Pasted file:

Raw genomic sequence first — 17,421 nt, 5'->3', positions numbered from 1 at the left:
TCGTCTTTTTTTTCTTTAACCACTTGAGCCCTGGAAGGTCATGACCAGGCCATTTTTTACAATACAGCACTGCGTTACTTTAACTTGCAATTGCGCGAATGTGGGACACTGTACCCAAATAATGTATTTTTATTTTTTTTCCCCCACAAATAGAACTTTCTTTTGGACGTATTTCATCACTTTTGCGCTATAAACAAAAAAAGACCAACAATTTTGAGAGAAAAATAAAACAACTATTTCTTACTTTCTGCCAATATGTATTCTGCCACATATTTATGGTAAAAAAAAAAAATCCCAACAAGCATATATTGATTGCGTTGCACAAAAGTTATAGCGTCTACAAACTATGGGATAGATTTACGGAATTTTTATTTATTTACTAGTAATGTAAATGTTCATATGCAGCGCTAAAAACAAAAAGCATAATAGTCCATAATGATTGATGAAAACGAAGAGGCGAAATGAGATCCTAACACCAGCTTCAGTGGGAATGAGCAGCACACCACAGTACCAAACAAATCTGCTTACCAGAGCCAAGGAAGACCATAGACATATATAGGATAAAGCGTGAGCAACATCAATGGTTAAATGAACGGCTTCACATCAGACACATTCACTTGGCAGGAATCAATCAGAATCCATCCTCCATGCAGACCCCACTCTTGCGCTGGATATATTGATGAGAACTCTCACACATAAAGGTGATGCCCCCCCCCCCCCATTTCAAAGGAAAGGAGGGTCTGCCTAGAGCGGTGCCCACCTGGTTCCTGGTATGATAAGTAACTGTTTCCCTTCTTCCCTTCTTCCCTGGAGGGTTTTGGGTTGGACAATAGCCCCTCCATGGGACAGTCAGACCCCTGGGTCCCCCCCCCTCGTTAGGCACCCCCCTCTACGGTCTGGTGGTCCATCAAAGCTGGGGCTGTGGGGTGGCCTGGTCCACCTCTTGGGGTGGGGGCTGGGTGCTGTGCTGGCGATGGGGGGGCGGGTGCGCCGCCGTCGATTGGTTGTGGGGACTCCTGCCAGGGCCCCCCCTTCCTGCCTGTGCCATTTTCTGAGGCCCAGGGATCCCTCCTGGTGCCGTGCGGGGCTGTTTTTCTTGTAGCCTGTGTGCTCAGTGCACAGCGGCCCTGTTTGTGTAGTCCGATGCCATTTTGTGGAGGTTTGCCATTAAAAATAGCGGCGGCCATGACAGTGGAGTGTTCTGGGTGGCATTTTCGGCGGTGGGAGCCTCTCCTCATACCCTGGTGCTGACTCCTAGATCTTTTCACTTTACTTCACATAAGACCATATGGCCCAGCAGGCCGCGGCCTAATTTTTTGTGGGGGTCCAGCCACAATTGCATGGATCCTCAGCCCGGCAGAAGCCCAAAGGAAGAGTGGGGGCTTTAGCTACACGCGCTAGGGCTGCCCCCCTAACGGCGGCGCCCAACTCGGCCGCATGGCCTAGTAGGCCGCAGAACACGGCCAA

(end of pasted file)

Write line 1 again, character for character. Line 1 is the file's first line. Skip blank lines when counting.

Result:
Raw genomic sequence first — 17,421 nt, 5'->3', positions numbered from 1 at the left: